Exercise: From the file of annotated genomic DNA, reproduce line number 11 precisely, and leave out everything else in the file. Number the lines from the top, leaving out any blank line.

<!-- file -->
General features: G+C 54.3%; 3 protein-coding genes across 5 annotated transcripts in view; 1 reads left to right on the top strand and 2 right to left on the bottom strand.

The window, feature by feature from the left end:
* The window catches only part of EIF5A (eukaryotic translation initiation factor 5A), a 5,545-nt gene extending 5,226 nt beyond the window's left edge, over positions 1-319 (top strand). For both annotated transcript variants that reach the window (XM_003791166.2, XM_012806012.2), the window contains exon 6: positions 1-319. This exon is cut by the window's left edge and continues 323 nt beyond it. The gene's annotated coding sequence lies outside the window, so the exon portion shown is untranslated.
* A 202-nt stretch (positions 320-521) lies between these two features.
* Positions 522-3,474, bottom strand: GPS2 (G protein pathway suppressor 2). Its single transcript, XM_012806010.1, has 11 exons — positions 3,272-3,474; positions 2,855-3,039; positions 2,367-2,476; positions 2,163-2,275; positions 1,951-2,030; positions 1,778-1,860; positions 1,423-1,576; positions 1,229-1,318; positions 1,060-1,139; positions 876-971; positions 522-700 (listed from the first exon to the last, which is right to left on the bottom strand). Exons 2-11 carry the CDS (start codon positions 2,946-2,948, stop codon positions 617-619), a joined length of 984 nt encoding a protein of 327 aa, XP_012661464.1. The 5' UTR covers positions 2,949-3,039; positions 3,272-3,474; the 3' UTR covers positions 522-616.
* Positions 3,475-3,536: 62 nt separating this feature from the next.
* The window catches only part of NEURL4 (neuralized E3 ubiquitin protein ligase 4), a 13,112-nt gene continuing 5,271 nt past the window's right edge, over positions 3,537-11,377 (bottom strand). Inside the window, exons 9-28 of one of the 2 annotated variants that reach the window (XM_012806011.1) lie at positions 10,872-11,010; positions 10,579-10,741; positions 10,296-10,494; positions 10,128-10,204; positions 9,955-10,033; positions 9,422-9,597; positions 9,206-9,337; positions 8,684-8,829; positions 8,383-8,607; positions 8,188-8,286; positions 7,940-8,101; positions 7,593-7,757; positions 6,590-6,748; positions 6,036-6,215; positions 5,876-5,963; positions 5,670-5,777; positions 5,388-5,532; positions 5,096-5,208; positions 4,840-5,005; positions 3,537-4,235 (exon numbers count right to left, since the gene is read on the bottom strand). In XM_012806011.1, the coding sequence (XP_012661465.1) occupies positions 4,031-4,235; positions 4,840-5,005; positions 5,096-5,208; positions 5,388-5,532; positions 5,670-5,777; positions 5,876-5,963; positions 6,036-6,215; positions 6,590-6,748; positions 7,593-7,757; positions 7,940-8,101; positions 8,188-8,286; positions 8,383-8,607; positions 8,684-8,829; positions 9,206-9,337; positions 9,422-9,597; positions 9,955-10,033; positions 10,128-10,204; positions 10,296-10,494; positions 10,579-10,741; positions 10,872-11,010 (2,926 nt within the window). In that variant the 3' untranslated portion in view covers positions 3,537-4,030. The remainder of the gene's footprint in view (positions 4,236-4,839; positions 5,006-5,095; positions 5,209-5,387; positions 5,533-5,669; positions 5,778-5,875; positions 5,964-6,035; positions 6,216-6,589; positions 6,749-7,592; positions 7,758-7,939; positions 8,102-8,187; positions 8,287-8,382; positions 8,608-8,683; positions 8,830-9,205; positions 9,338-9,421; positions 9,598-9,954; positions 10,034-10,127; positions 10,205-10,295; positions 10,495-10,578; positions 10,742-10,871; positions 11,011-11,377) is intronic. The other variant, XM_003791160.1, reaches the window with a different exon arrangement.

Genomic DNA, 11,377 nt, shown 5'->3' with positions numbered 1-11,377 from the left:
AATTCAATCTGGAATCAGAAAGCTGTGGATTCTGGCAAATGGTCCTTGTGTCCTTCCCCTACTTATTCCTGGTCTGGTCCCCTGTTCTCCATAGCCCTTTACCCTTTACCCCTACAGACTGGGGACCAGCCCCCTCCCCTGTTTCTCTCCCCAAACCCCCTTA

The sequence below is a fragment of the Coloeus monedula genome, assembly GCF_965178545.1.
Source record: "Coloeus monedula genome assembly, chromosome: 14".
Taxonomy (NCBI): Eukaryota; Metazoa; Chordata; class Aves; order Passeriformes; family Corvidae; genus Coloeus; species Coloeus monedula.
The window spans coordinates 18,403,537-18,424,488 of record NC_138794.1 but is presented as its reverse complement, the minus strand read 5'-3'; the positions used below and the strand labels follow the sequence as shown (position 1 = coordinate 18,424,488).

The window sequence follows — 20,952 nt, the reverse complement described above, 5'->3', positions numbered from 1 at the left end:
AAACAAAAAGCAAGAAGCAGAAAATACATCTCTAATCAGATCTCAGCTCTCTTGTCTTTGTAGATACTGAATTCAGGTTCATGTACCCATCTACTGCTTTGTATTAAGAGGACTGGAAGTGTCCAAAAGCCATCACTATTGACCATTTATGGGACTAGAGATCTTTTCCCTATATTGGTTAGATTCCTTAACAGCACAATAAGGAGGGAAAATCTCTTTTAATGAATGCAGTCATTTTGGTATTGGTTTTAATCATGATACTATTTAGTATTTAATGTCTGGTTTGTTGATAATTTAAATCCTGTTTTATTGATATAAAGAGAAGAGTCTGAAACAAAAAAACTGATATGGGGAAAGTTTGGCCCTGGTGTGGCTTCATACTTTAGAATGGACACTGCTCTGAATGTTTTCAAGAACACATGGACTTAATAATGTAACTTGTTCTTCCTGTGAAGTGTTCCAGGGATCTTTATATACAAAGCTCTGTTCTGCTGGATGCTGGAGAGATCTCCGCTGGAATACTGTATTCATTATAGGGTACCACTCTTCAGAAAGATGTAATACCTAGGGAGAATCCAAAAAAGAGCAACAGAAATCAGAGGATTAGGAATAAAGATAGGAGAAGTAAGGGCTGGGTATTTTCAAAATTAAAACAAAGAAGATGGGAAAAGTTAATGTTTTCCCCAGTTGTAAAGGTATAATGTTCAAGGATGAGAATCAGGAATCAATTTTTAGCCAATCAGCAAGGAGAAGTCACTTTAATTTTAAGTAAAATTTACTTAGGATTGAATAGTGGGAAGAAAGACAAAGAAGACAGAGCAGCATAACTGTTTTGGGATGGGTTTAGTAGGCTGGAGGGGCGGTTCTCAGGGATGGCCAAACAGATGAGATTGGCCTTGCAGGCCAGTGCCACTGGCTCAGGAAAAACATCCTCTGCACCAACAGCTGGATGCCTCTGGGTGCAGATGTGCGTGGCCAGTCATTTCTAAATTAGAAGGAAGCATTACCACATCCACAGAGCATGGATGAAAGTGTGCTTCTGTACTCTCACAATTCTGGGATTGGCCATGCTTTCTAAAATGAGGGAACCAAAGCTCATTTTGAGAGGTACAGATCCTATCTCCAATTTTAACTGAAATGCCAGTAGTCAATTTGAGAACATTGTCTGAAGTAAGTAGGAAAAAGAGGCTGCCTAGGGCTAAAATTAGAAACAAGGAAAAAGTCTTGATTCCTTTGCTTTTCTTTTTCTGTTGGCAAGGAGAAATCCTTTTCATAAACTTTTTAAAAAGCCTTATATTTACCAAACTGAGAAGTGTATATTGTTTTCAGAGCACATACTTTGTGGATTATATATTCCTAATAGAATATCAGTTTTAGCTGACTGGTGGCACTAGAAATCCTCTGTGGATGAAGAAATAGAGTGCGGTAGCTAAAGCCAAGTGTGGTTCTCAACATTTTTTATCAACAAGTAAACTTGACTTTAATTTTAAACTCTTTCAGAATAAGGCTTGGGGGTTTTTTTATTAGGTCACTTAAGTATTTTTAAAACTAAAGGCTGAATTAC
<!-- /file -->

Source record: "Coloeus monedula genome assembly, chromosome: 14".